When quadrature modulated down to baseband, you get two "beat note" results; one for I, and one for Q. The phase difference of the two "beat note" results from an LSB signal will be opposite to that of phase difference between the two "beat note" results from an USB signal (of the same offset).

Thus a complex FFT of the IQ baseband signal can differentiate between the two different sidebands, as they won't be strict conjugate mirror images, due to this phase difference in the two different "beat notes".

And you can thus "get" one or the other sideband by looking at the FFT result, or any similar process.


A less mathematical answer, this sentence: "Then, if there is a modulated (say AM modulated with voice) frequency of interest, we can tune the LO to the carrier frequency, and because of heterodyning principles we are now only having to deal with the baseband frequencies, which is much easier/cheaper to digitize." When the LO is tuned to "the same frequency" the LO phase matters. If you arrange the LO phase to be 0 degrees with respect to the carrier phase you have a synchronous AM detector. The output would be the amplitude of the carrier - i.e. a DC voltage with the AM modulation on it. In case the phase would be 90 degrees, the (average) DC output would be zero and independent on any AM modulation. In case there is any phase/frequency modulation the output would be proportional to the phase offset times the carrier amplitude.(One can use that to phase lock the LO.) In the SDR world the LO might be close to the carrier so the phase would rotate slowly. That means that the AM component and the FM component would rotate between I and Q. To detect AM one would compute the square root of I squared + Q squared (after having filtered I and Q to remove unwanted frequencies) while the phase would be atan(Q,I). The frequency is the change of phase with time. That gives an FM detector. This works also if the LO is far from the carrier frequency of the desired modulated signal.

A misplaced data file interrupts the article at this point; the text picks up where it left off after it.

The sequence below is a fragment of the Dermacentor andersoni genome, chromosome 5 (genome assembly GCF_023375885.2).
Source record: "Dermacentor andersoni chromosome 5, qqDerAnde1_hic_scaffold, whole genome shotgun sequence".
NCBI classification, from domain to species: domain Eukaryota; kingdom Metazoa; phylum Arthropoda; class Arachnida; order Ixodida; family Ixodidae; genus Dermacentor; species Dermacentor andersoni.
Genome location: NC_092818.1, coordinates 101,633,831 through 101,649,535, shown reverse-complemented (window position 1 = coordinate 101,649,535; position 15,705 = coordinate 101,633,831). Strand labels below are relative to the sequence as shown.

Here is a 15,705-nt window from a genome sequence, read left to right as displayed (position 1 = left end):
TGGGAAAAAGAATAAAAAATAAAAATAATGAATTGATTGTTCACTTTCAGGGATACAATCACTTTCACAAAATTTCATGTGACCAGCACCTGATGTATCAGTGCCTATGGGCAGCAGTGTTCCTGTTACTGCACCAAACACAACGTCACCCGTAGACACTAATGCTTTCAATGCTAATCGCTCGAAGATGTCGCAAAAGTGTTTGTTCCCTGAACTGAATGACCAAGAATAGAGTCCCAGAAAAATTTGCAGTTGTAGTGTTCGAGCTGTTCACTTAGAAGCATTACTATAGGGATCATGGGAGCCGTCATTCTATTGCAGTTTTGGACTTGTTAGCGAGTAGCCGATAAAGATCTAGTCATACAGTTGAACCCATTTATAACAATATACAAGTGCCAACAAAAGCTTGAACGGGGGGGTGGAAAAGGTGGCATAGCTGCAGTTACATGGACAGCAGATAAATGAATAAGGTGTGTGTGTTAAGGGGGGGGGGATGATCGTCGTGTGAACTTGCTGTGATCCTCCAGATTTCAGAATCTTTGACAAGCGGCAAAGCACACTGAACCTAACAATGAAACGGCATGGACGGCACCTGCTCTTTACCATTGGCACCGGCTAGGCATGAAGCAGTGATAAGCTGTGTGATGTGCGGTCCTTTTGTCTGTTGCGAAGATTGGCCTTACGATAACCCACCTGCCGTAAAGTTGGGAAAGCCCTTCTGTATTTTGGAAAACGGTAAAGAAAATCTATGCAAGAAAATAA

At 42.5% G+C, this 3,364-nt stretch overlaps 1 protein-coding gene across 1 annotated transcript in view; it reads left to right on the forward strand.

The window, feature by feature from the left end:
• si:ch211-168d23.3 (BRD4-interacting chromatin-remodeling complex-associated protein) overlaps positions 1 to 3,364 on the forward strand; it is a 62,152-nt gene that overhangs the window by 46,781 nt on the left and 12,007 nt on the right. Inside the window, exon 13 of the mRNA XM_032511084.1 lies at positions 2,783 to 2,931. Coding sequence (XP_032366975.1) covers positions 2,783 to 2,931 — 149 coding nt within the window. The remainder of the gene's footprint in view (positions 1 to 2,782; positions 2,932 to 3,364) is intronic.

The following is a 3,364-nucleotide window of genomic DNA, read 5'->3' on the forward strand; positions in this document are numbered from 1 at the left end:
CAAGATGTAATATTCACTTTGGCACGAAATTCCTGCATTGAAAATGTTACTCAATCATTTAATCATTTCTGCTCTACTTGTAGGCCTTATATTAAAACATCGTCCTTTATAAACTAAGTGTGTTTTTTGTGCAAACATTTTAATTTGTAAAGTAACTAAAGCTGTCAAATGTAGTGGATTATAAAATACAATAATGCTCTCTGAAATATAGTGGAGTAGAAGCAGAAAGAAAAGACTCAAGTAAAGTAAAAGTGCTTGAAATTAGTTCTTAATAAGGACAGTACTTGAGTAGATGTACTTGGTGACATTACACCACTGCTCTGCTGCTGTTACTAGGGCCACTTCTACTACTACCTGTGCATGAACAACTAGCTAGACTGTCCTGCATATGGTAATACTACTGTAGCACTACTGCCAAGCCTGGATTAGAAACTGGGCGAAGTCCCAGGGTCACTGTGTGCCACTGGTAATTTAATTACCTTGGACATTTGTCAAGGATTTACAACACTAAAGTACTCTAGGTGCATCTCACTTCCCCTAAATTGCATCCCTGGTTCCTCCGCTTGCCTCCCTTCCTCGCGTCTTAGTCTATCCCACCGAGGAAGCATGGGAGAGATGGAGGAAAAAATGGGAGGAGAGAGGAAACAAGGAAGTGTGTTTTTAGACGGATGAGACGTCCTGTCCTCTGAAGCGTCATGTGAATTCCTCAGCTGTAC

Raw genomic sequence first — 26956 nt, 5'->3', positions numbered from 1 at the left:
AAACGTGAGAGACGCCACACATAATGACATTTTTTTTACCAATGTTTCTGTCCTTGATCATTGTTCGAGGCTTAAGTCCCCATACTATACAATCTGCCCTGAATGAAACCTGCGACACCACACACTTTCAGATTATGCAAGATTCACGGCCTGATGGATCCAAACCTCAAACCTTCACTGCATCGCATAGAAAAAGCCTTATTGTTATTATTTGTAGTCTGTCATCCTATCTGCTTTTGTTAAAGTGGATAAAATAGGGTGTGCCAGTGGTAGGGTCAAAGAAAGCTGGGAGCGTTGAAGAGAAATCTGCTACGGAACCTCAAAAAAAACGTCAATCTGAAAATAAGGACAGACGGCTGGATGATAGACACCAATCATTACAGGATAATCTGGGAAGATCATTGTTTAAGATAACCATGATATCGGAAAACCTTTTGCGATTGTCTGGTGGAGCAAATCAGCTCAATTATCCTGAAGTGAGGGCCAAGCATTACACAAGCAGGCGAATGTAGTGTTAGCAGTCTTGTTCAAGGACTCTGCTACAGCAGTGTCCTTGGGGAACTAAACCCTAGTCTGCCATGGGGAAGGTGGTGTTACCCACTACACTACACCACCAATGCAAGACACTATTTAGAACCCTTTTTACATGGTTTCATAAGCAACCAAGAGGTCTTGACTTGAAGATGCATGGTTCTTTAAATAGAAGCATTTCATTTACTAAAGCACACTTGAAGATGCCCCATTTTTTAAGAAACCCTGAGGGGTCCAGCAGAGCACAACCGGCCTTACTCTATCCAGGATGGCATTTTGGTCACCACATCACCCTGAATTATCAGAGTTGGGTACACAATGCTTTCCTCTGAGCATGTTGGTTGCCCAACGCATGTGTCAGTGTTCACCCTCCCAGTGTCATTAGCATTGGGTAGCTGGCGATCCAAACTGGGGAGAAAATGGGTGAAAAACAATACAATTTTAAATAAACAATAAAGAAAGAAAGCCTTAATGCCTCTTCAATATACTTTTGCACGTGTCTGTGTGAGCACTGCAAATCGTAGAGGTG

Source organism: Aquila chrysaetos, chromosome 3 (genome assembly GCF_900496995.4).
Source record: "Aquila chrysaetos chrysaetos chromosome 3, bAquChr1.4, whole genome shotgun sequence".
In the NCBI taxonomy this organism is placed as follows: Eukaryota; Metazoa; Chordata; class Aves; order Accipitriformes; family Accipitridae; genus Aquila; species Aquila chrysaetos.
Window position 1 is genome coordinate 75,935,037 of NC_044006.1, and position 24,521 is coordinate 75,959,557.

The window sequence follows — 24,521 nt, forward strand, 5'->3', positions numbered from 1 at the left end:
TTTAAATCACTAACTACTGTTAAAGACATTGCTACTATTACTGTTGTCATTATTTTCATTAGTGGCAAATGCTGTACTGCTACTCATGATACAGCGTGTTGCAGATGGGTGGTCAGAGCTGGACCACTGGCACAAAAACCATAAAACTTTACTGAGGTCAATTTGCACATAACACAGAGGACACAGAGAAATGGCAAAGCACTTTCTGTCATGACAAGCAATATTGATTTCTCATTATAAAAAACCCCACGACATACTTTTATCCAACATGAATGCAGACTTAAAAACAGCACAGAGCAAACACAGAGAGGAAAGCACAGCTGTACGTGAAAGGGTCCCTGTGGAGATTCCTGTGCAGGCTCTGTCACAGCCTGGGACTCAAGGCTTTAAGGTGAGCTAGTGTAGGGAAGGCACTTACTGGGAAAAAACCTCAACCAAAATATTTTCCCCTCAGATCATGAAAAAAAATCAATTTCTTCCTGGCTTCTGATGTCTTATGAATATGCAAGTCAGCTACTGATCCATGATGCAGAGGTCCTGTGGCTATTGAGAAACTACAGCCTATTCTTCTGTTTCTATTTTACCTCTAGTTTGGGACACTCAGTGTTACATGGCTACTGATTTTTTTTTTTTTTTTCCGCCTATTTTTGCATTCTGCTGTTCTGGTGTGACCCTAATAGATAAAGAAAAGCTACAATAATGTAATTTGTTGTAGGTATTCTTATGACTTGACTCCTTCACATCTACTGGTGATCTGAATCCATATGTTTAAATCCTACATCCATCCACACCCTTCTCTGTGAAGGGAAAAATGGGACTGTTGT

In fact the pair of I and Q at sample rate F can be transformed to a single stream of samples at twice the sampling rate 2*F without any loss of information or S/N ratio. This can be done in the analog world as well as in the digital.

In an SDR we have usually one A/D converter that gives amplitude vs time. It could be a data stream at 80 megasamples per second. We could apply a digital bandpass filter at 7 MHz with a bandwidth of 1 MHz and then reduce the sampling rate to 2 MHz. As an alternative we could apply two mixers in quadrature to get two signals, I and Q at 80 MHz sampling rate, then apply two low pass filters DC to 1 MHz after which we could downsample to I and Q at 1 MHz. The second strategy turns out to be far more favourable in terms of cpu (fpga) load so that is what we use, but both processes are equivalent.